As part of the consultations on introducing shared parental leave, I have had a number of discussions with employer representative groups and employers, as well as family representative groups, about the issues surrounding women returning to work after maternity leave. Those groups have included the British Chambers of Commerce, the CBI, the Federation of Small Businesses, the TUC and Working Families, as well as employers such as BT and Lloyds.
As someone who has three daughters, all of whom have children and have had maternity leave, and who have demanding jobs, may I tell the Minister that the Government’s record since 2010 is not good? Recent independent reports show that family incomes and women’s incomes have declined, and we still have not addressed the thing that prevents the most talented people in our country from getting back to work—the cost of child care. When will the Government tackle that?
The hon. Gentleman is right to mention the cost of child care, and the Government are well aware of the challenge that it poses for working mums and dads. That is exactly why we have announced a new tax break of £1,200 per child per year for child care costs. Just this week, we have extended the free early education entitlement to two-year-olds, and it will double next year to include the most disadvantaged 40% of two-year-olds. There is also an additional £200 million in universal credit. We recognise the important point he raises and are acting on it.
My hon. Friend makes a very valid point. Ensuring that employers and employees stay in touch during the period of maternity leave can ease the return to work and make the process work better for everybody involved. The “keeping in touch days” that were introduced fairly recently—within the last few years—as part of maternity leave have helped in that. We are of course considering how that successful initiative can be extended further through the shared parental leave that we are introducing.
I know that the Minister will have every reason to agree with me about the importance of supporting maternity leave for working women. We wish her well. However, she will also be appalled by the figures that one in seven women on maternity leave lose their job and half return to jobs that are worse than those they left. Discrimination against someone just because they are on maternity leave is obviously illegal, but the Government have now decided that new mothers who want to take their case to an employment tribunal will have to pay £1,200 to do so. That is the equivalent of nine weeks’ maternity pay. Does she think that will make it easier or harder for new mothers budgeting for a young family to challenge maternity discrimination?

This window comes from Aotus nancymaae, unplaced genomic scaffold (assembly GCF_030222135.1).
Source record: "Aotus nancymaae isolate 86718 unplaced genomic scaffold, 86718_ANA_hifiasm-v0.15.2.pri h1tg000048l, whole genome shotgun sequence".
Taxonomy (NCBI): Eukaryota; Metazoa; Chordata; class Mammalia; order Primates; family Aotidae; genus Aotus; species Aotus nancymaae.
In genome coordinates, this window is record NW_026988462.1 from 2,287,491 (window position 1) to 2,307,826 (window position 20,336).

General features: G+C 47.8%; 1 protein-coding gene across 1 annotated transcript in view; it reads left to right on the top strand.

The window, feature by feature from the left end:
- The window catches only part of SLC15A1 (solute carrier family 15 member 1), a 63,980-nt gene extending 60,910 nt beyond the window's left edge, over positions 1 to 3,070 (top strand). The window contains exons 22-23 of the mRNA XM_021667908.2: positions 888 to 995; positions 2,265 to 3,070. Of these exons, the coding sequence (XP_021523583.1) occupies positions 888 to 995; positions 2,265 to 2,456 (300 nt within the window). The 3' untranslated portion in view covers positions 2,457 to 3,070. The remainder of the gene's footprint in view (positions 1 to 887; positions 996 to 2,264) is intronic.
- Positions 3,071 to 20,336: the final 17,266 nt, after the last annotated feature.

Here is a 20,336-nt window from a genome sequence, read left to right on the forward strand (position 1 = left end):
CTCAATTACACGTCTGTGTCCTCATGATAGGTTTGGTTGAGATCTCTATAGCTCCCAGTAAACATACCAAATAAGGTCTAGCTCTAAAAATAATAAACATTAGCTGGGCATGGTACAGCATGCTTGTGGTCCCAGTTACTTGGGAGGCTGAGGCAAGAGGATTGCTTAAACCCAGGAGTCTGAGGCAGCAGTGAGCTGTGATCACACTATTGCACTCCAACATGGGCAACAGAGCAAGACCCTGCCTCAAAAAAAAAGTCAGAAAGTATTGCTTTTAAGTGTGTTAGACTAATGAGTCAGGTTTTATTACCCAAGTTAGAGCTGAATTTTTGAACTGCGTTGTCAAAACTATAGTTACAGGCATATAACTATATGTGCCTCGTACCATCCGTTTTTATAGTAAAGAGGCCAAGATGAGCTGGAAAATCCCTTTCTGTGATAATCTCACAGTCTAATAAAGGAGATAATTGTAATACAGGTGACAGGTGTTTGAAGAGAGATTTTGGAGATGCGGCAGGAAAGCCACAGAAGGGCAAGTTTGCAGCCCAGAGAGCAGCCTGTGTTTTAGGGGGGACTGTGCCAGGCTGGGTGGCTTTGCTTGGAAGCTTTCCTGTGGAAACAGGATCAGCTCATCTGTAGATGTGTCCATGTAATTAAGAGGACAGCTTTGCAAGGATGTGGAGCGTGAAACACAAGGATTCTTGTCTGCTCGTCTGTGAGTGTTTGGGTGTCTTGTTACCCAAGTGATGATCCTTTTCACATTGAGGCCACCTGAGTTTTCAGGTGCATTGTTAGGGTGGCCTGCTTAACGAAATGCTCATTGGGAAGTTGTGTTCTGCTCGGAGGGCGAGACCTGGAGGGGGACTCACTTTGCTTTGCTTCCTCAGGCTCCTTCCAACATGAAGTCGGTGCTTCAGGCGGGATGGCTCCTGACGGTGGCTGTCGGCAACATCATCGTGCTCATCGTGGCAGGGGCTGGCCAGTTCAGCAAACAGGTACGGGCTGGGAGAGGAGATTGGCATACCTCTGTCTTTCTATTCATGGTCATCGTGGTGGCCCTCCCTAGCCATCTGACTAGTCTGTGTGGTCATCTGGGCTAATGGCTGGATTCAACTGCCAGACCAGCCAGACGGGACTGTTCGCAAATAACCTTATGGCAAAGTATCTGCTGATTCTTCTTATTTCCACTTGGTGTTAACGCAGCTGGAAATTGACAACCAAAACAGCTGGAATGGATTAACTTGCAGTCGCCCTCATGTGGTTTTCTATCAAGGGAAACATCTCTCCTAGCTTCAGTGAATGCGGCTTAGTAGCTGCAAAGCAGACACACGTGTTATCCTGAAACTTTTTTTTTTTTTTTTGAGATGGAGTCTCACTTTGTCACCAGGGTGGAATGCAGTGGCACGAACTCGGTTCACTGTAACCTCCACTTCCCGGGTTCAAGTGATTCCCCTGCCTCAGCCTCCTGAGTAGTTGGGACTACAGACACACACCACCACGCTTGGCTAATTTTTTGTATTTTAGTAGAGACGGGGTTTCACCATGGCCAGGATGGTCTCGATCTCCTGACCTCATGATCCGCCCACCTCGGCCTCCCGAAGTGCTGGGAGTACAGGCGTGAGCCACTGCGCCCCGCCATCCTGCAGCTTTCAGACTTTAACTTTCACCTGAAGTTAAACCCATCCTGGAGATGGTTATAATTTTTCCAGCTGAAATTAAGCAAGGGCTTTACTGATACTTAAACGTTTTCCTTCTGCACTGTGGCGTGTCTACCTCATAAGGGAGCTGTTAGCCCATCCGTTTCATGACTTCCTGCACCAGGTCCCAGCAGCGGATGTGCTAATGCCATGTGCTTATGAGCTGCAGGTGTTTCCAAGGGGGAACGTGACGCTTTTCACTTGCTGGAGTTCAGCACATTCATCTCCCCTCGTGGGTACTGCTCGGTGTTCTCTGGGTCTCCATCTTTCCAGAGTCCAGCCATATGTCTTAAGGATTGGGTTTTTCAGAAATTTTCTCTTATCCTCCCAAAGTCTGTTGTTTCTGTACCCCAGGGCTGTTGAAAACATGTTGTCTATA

The right hon. Lady raises a variety of important points, and I thank her very much for her kind words. I agree that maternity discrimination is unacceptable—of course, it is also illegal. Any employer worth their salt would not dream of doing it, but some will. It is important that we proceed on the basis of evidence. I would be happy to look at the analysis I have requested from Slater and Gordon, which I understand did some of that research, because it does not necessarily tally with the figures that also exist which say that 84% of women return from maternity leave to the same job they had before. It is important we get to the bottom of that.
I understand the right hon. Lady’s concern on employment tribunal fees, but it is important to see the whole picture. It is not the case that most women who want to take up a case of maternity discrimination will be forced to pay such a fee. The vast majority of cases can be dealt with well outside the tribunal system. The Government’s employment law reforms have encouraged more cases to be conciliated at an early stage through ACAS. Only a tiny number of cases ultimately get to tribunal—300 went to a hearing last year. Anyone who wins their case has a good chance of having their fees paid by the employer if ordered by the tribunal. In addition, a remissions regime is in place for those who are unable to afford the fees.
There is certainly scope for a one and a half hour debate in Westminster Hall on the matter, and quite possibly for a full day in the Chamber.